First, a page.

Foreign Affairs Friday: Poles of Power

Since the Cold War ended, we have lived in a unipolar world, with the US alone as a world power. It was always assumed that this would not last all that long. With China's rise, some have started to talk about a bi- or multipolar world. The economic crisis has led China, Russia, and other nations to claim that US hegemony has ended. One manifestation of this is a call for a new world reserve currency to replace the dollar.

However, the numbers suggest China still has a lot of ground to make up. The size of a nation's economy is generally the leading indicator of power. While a nation with a large economy isn't necessarily a great power (see Japan), it cannot be a great power without a big economy. As of 2007, the US economy is about 3.5 times bigger than the next, that of Japan. China and Germany are in a close race for 3rd. Goldman Sachs predicts that China will catch us in 2025, although long-term prediction is difficult.

The US has a much bigger advantage in military spending, another measure of power. We spend about 7-8 times more than China does. It's hard to say exactly how much more, because China does not disclose accurate budget numbers. Along with a monetary advantage is a technological advantage of 15 years or so. China cannot project military power outside of its own backyard at this point.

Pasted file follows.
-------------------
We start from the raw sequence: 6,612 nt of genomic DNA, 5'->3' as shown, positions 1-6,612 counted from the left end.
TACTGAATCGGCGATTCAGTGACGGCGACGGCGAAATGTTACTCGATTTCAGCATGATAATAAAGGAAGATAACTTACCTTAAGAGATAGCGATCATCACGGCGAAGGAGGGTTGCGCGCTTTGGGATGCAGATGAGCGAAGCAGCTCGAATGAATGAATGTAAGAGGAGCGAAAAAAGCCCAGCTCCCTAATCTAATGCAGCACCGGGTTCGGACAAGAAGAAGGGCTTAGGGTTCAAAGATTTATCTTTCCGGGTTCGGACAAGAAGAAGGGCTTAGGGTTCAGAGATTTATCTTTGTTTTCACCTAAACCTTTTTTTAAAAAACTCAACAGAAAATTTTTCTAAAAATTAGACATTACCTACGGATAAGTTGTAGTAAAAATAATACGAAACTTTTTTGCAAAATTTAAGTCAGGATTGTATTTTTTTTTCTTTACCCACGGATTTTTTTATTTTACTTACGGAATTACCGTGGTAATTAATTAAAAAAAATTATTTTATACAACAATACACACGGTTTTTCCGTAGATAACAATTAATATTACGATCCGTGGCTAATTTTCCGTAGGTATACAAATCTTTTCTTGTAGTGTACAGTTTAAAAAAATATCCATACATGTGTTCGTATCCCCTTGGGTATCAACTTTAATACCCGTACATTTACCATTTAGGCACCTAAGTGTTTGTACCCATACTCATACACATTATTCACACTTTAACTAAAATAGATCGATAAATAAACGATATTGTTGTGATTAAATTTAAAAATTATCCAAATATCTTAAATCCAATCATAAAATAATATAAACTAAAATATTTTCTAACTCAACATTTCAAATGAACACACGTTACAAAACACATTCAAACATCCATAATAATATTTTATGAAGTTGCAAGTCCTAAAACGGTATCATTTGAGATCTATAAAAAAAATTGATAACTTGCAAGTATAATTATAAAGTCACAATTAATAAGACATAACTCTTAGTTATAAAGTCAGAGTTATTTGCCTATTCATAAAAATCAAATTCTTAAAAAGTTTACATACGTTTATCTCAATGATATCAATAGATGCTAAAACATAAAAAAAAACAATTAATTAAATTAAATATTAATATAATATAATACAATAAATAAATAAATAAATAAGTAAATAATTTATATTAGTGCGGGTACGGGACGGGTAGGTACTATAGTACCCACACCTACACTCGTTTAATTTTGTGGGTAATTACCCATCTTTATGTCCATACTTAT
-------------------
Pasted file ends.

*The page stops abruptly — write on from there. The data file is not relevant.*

While many say the current economic crisis has hurt America's position in the world, it may hurt our competitors as much or more. The oil price drop that has accompanied the crisis has reduced Russia's ability to exert influence. In China, the crisis has reduced that nation's exports, and may threaten the Communist regime:
Because of the global economic crisis, however, Beijing is in trouble. The problems are numerous: China's exports are plummeting, tens of millions of migrant laborers have lost their jobs, millions of college graduates cannot find employment, industrial overcapacity is threatening deflation, and the once red-hot real estate sector has nose-dived. The country's faltering growth is posing the hardest test yet to the CCP's resilience.
While China is definitely on the rise, along with some other nations (India, Brazil), I think it's too early for them to start making a lot of demands. They have a long way go to, and many things can happen during that time. In the meantime, there are things the US could do to shore up its position, such as getting control of entitlements, cutting spending, and fixing education. I'm not too optimistic about that happening, though.

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